The slasher sub-genre has existed since the beginning of the modern horror film. From the Giallo to Jason, a big hulking man hunting down nubile girls is something filmmakers, and the public, seem to continually return to. So what is it? What is the allure of this particular formula? Is it the simple allegory, warning women from being loose with their morals? Is it the visceral, gladiatorial element of human sacrifice? Or is it just because it’s a portrayal of violence that is animated, exaggerated. and therefore safe? Without an obvious answer to the basic allure of these films, the obvious fact remains that audiences love these things. Despite this love, though, there’s been a noticeable absence of hulking, mindless, and grunting girl killers as of late. In an attempt to rectify this, Geoff Klein and Melissa Mira bring us Pinup Dolls on Ice. And no, there aren’t any figure skaters.
In a follow up to “Bikini Girls on Ice” Klein and Mira seem intent on not only reinventing their franchise but actively answering the critics of the first one. While the first film was criticized as being too light and fluffy, not harsh enough to be a proper slasher, Pinup Dolls will likely be criticized for being far too dark. This, in a little horror nutshell, highlights how difficult it is to make a slasher that will please everyone. If you fail to walk that thin line of fun and horror you will topple off into a pit of vitriolic critics, screaming that you are destroying the genre.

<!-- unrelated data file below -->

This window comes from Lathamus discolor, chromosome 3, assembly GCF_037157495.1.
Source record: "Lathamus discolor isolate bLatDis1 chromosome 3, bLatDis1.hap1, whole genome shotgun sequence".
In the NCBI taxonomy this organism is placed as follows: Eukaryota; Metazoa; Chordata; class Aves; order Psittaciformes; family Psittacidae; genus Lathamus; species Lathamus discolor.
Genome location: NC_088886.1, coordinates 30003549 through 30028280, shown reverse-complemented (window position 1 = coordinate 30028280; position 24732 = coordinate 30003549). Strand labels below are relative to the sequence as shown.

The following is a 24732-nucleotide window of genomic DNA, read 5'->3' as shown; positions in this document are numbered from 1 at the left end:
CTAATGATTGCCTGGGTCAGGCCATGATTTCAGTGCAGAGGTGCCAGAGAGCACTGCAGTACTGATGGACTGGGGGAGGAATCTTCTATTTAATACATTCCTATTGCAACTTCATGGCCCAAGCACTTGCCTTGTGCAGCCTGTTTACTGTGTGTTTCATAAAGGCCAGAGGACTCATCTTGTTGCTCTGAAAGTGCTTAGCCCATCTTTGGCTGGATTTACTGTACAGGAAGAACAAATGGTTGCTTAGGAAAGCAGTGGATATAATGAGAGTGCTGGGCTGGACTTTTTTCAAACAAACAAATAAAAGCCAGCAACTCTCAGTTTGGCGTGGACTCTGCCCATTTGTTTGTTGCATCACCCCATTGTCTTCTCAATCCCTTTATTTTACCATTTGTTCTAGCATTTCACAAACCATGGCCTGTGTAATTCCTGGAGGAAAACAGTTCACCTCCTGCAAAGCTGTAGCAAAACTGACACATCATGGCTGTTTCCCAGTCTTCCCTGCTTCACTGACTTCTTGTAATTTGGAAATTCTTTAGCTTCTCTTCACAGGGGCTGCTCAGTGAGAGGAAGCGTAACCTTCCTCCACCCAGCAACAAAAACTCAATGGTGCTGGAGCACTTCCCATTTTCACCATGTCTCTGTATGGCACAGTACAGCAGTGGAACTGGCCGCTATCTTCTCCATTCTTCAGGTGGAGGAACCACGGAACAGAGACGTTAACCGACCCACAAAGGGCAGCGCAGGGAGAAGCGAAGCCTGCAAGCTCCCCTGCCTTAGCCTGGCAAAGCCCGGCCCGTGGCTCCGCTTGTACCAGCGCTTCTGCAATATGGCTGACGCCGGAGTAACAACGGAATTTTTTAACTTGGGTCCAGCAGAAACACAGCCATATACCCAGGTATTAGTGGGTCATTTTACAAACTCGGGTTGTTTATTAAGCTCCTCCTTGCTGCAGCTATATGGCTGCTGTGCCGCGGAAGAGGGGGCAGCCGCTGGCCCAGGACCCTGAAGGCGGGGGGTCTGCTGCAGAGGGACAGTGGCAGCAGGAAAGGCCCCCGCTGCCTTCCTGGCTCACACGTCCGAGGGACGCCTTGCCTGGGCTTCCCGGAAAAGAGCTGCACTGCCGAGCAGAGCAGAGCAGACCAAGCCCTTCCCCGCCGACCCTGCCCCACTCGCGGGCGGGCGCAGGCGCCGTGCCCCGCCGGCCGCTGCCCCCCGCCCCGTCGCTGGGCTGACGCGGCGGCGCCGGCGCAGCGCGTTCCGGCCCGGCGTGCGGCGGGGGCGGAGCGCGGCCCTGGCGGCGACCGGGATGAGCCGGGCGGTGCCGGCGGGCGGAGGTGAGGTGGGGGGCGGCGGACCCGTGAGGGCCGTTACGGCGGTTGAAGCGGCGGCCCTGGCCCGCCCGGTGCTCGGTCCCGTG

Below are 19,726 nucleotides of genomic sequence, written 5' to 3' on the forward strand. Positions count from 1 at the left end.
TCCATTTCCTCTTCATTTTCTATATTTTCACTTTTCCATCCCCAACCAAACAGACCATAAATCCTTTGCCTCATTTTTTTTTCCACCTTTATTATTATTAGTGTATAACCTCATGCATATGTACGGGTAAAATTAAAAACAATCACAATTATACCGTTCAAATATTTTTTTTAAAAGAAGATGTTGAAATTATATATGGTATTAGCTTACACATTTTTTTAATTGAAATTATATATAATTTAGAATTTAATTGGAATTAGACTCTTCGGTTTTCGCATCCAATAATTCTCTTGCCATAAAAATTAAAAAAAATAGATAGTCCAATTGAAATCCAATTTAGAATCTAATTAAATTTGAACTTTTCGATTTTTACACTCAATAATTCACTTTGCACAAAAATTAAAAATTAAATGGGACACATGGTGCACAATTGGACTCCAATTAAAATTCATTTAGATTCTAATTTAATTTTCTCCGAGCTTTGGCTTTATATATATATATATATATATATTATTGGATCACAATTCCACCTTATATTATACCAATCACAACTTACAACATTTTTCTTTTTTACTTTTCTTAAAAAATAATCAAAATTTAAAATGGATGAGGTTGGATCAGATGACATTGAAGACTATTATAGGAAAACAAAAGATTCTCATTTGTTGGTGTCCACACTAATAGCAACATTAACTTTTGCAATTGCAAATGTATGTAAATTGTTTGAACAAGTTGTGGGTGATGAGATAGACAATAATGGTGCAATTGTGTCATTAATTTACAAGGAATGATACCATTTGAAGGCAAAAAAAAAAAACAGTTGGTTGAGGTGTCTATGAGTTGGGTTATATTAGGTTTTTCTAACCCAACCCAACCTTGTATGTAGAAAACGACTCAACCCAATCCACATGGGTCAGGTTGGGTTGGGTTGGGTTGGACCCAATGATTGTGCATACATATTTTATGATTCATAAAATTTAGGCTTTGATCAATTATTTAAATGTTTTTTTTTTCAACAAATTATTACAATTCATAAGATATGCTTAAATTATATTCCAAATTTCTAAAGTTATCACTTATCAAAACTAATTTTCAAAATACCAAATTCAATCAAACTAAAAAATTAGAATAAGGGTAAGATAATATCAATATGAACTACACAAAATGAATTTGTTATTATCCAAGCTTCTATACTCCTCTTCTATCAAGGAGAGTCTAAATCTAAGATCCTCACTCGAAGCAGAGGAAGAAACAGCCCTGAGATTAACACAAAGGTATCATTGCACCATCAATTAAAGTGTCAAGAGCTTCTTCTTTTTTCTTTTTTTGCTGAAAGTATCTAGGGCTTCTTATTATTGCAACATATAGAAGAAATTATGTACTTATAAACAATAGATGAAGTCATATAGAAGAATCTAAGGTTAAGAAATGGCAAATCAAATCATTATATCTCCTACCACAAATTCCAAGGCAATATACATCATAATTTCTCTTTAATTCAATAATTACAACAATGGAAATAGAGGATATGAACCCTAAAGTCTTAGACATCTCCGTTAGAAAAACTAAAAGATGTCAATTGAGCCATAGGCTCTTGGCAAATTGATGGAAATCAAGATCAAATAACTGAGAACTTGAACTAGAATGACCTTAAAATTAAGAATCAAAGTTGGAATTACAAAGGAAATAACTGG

With that said, the first act of Pinup Dolls does attempt to walk that line. With the obligatory prologue kill, the campy characters, and a fair share of jiggly parts on display, Pinup Dolls feels almost friendly. Like those old 80s slashers we know so well, it all feels safe and fun. But then Moe, our hulking killer, arrives in force. Gone is the safe fun and jokes, in their place are realistic, dark, and extended kill scenes that will make even the most jaded horror film squirm a bit. There is a difference between an over the top typical slasher kill and watching a large man punch a woman repeatedly. The former is the horror equivalent of Looney Toons, the other is some simulation of reality. And universally, reality is always more terrifying and revolting than fiction.
So with that shift from camp to contempt Pinup Girls topples off that narrative line of pleasing everyone and rushes into a very dark film that will be largely divisive among horror fans. And honestly, this is probably a good thing. By their own admission Klein and Mira state that Bikini Girls didn’t go far enough, made as a fun movie among friends. To rectify this, Pinup Girls arguably goes too far. But, in the end, a viewer can feel the presence of the filmmakers here. There is a vision, there is a point, and the audience will know it. Instead of a fluffy, friendly slasher Pinup Girls presents a slasher that could actually inhabit our world. A darkly violent slasher. It’s not safe, it’s not funny, but it is mostly effective.